More than 200 Welsh motorists still driving despite having 12 penalty points

12.00 | 28 July 2016 | | 4 comments

213 motorists in Wales are still legally driving despite having 12 penalty points on their licence, according to figures obtained by the BBC.

The data, obtained by the BBC via a freedom of information request to the DVLA, shows one person is still driving despite amassing 27 points.

Under the current law, drivers who accumulate 12 or more points within a three-year period usually face disqualification. The courts decide the length of disqualification – or if a driver should face one at all – based on how serious they consider the offence(s) to be.

A spokesperson for the DVLA told the BBC: “In a small percentage of cases where the driver has accumulated 12 or more penalty points, the court may exercise its discretion and not disqualify the driver.

“In the majority of these cases, magistrates may have decided to allow drivers to retain their entitlement to drive where it is considered that disqualification would cause exceptional hardship.”

Last October, GEM Motoring Assist called for a renewed focus to rid the UK’s roads of the most dangerous and persistent offenders, something it argues would have an ‘immediate and significant impact’ on road casualties.

And earlier this month, Brake launched a new campaign challenging the Government to review criminal driving charges.

Jack Kushner, spokesman for the road safety charity, told the BBC: “[It is] appalling that risky, repeat offenders are being allowed to continue driving with so many points on their licences.

"Drivers who flout the law repeatedly have shown disregard for not only their own lives but also those of other road users, and should be punished accordingly.

"It’s time for the courts to protect innocent road users and crack down on these irresponsible individuals."


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    I believe that the issue of waiving bans for totting up points is as follows:

    The waiving of a ban is separate from the awarding of points. How the points are totted up and for what offence is irrelevant to the issue of whether the automatic ban that is triggered by the points can be appealed against on the grounds of “exceptional hardship”.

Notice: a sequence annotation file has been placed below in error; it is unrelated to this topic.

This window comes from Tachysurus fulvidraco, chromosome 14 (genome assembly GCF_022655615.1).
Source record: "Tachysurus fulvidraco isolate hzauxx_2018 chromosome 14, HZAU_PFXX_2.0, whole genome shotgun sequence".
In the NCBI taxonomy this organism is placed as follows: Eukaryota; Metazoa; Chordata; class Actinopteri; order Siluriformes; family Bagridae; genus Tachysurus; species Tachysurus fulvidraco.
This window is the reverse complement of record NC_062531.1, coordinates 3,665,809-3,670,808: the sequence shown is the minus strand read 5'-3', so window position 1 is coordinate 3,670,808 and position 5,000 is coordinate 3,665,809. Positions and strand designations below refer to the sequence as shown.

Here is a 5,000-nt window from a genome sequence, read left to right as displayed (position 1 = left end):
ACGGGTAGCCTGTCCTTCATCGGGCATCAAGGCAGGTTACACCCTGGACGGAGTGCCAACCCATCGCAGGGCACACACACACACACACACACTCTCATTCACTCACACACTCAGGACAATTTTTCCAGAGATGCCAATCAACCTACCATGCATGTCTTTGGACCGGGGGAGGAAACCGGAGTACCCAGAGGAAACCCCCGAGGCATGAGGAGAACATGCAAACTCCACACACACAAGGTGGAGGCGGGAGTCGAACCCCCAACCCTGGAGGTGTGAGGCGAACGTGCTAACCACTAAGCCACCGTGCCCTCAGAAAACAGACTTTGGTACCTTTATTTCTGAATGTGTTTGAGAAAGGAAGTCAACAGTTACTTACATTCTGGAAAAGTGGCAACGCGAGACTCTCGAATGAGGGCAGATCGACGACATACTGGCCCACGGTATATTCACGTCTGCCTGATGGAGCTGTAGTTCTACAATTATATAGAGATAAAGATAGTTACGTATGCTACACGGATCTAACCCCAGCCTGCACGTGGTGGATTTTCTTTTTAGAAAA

When assessing an appeal for “exceptional hardship” judges will only take account of the effect of a ban on the individual and cannot take into account the circumstances of how the points were awarded.

    You may disagree with this, but this is how the law is applied.

    Rod King, Cheshire, 20’s Plenty for Us
    Agree (0) | Disagree (0)

    Anything over 15 points (12 points, plus one successful exceptional hardship plea) would have to be because of something along the lines of a string of motoring offences that occured at the same time.

    One particular case I recall the chap had 7 6-pointers issued for Failure to Furnish under S172 RTA, for things like speeding or red light offences in a period of a week.

    The court accepted his plea that he had been acting unresponsively due to uh, severe emotional stress (I think?) and decided to give him the 42 points as a warning.

    Not as clear cut as it seems.

    David Weston, Corby
    Agree (0) | Disagree (0)

    I think the last time this story came up on the news feed, it was revealed that the ‘non-banning’ was a result of a breakdown in communications between the courts and the DVLA, rather than the court being lenient. In other words, they were supposed to have been banned, but through admin or procedurial errors, they weren’t. This might not be the explanation for all of these cases obviously.

    Hugh Jones, Cheshire
    Agree (0) | Disagree (0)

    It would be easy to make ill-informed assertions based on this data, but without knowing what offences each of the points was for, and the precise circumstances, it is impossible to offer a rational and informed opinion as to whether allowing these particular drivers to continue to drive exposes other road users to any extra risk. Presumably the judge or magistrate concerned has access to this data and has decided that in these cases there is nothing to worry about.

    What would also be interesting to know is what proportion of the total population of drivers in Wales with 12 points this represents.

    Charles, England
    Agree (0) | Disagree (0)

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